Federation Square. Opened at the centenary of Australian Federation, in 2001. Strange, po-mo, mixed-use space in the very navel of the world, as far as any Melburnian is concerned: the four corners of the intersection of Swanston and Flinders St—
As Melbourne a navel of the earth as you can get:
- Public transport
- A social hangout
- A monument to Anglicanism
- A pub
Fed Square is a locale with eateries, uneven walkways, open spaces, museums, and a performance area.
And very very big screens, which help make it a default destination for people during major sporting events. Particularly World Cup soccer, but as depicted below, more genteel watching of tennis, too.
When it was built, I was a young lecturer, and Fed Square had opened up. It’s where my students would disappear to at lunchtime. I sneered, like many a Melburnian sneered, at its po-mo unevenness and ramps, and its Meccano buildings. I’m not convinced to this day that people love the architecture. But they do love hanging out around it.
Before there was Fed Square, those were dark days, when Swanston St was open to traffic, and there was a Hook turn for motorists onto Flinders St—a manoeuvre commemorated in the TISM song Get thee in my behind, Satan:
In those dark days, the site of this Square was occupied by the utterly unlamented Princes Gate Towers, headquarters of the Gas & Fuel Corporation of Victoria.
The site is at the navel of Melbourne, flanked by the gothic loveliness of the Cathedral, the rotund majesty of Flinders St Station, and the shabby comeliness of Young & Jacksons. And what did Melbourne put there in 1967?
Well, what was in fashion architecturally in 1967?
The monolith of 2001: A Space Odyssey was filmed in ’68. Coincidence? I think not!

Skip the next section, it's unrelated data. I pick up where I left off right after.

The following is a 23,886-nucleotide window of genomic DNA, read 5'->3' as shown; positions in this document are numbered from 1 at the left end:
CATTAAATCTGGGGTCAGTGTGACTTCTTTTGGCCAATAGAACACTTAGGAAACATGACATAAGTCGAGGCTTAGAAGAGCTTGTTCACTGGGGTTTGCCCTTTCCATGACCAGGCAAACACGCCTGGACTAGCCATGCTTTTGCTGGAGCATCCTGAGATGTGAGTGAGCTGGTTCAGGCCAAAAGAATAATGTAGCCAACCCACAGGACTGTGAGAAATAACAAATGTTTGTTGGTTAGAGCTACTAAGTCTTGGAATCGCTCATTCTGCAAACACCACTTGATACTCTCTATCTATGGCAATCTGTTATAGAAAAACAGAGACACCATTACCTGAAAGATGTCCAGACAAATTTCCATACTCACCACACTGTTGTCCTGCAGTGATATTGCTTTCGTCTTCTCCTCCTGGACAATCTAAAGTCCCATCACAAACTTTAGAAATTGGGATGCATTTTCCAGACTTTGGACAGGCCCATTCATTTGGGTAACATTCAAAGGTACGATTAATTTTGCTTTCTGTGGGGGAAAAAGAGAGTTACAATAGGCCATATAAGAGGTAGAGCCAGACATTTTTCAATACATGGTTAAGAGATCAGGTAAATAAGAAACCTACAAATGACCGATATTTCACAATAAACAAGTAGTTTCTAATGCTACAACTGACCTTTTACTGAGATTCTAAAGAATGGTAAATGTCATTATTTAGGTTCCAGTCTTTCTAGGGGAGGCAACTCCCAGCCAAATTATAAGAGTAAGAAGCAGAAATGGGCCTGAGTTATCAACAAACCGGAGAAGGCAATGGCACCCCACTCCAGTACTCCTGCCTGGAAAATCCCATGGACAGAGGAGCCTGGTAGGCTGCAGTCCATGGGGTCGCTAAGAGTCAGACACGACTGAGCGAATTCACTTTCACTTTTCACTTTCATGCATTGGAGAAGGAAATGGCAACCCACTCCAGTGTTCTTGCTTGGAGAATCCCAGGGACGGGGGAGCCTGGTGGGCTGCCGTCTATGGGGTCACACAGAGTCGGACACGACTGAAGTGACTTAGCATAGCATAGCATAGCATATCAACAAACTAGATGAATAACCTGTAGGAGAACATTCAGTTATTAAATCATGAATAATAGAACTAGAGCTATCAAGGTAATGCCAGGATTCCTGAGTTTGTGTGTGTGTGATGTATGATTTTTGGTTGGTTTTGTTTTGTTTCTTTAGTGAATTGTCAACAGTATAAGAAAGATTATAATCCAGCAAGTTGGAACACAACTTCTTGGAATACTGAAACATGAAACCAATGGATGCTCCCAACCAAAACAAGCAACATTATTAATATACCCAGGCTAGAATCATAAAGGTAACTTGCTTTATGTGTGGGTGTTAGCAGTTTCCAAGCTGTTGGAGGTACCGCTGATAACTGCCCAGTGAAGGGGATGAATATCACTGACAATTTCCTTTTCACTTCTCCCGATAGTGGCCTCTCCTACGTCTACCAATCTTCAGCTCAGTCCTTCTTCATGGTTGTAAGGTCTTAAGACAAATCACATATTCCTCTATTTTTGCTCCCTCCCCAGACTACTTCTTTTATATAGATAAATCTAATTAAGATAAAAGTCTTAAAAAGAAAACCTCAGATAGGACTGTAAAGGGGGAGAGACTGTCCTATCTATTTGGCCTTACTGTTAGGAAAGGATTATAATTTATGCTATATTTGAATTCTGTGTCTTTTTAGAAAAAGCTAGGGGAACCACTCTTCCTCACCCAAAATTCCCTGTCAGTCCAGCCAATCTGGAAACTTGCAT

Wikipedia, what say you?
The towers were appreciated by some as modernist architectural icons.
Yeah. Screw those guys.
However, many Melbourne residents regarded the towers as eyesores and criticised their size and placement.
The towers were considered to have cut the city off from the river and also detracted from Saint Paul’s Cathedral and the heritage facades along Flinders Street. The towers were much larger than any of the surrounding buildings and were said to have dominated the surrounding context.
What part of
do you not understand, Wikipedia?!
An Australian Women’s Weekly article from 1969 expresses the general public sentiment towards the towers at the time:
“Once the Graceful spires of St. Paul’s Cathedral dominated the southern entry to Melbourne. In 1967, the ultra modern twin towers of the Princes Gate complex raised their lean, unornamented 17 storeys to rob strollers on the banks of the Yarra of their traditional view.”
Well, suffice it to say that when the Gas & Fuel Corp was privatised in 1996, those twin towers did not look ultra-modern or lean. They looked like bulldozer bait. And that’s what they were.
modernist architectural icons
F*ck you too.